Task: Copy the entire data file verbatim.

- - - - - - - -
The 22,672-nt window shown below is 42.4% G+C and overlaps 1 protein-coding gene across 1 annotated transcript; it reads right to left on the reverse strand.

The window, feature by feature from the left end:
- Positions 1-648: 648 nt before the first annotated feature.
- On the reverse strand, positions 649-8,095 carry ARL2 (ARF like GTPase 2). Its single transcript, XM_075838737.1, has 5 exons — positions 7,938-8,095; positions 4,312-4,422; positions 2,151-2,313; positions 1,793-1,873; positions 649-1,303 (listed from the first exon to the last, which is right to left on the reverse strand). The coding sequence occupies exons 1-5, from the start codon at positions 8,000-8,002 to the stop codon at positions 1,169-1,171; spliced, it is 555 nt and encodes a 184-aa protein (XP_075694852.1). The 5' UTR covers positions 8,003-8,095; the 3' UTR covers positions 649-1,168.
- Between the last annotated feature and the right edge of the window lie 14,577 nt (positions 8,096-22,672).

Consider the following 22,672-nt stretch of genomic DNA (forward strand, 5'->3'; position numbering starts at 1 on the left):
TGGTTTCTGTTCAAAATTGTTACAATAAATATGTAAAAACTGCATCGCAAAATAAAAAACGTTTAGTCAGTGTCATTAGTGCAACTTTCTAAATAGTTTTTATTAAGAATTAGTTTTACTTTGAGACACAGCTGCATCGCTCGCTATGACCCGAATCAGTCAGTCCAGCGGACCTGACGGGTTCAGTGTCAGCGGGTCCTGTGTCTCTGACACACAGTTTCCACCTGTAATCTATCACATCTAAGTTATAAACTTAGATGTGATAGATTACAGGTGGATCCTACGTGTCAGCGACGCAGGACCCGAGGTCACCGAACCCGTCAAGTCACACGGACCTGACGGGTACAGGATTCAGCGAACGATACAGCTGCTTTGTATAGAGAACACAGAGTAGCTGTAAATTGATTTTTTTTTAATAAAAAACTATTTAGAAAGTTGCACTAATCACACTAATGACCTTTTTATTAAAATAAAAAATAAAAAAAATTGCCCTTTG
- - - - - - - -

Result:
The 22,672-nt window shown below is 42.4% G+C and overlaps 1 protein-coding gene across 1 annotated transcript; it reads right to left on the reverse strand.

The window, feature by feature from the left end:
- Positions 1-648: 648 nt before the first annotated feature.
- On the reverse strand, positions 649-8,095 carry ARL2 (ARF like GTPase 2). Its single transcript, XM_075838737.1, has 5 exons — positions 7,938-8,095; positions 4,312-4,422; positions 2,151-2,313; positions 1,793-1,873; positions 649-1,303 (listed from the first exon to the last, which is right to left on the reverse strand). The coding sequence occupies exons 1-5, from the start codon at positions 8,000-8,002 to the stop codon at positions 1,169-1,171; spliced, it is 555 nt and encodes a 184-aa protein (XP_075694852.1). The 5' UTR covers positions 8,003-8,095; the 3' UTR covers positions 649-1,168.
- Between the last annotated feature and the right edge of the window lie 14,577 nt (positions 8,096-22,672).

Consider the following 22,672-nt stretch of genomic DNA (forward strand, 5'->3'; position numbering starts at 1 on the left):
TGGTTTCTGTTCAAAATTGTTACAATAAATATGTAAAAACTGCATCGCAAAATAAAAAACGTTTAGTCAGTGTCATTAGTGCAACTTTCTAAATAGTTTTTATTAAGAATTAGTTTTACTTTGAGACACAGCTGCATCGCTCGCTATGACCCGAATCAGTCAGTCCAGCGGACCTGACGGGTTCAGTGTCAGCGGGTCCTGTGTCTCTGACACACAGTTTCCACCTGTAATCTATCACATCTAAGTTATAAACTTAGATGTGATAGATTACAGGTGGATCCTACGTGTCAGCGACGCAGGACCCGAGGTCACCGAACCCGTCAAGTCACACGGACCTGACGGGTACAGGATTCAGCGAACGATACAGCTGCTTTGTATAGAGAACACAGAGTAGCTGTAAATTGATTTTTTTTTAATAAAAAACTATTTAGAAAGTTGCACTAATCACACTAATGACCTTTTTATTAAAATAAAAAATAAAAAAAATTGCCCTTTG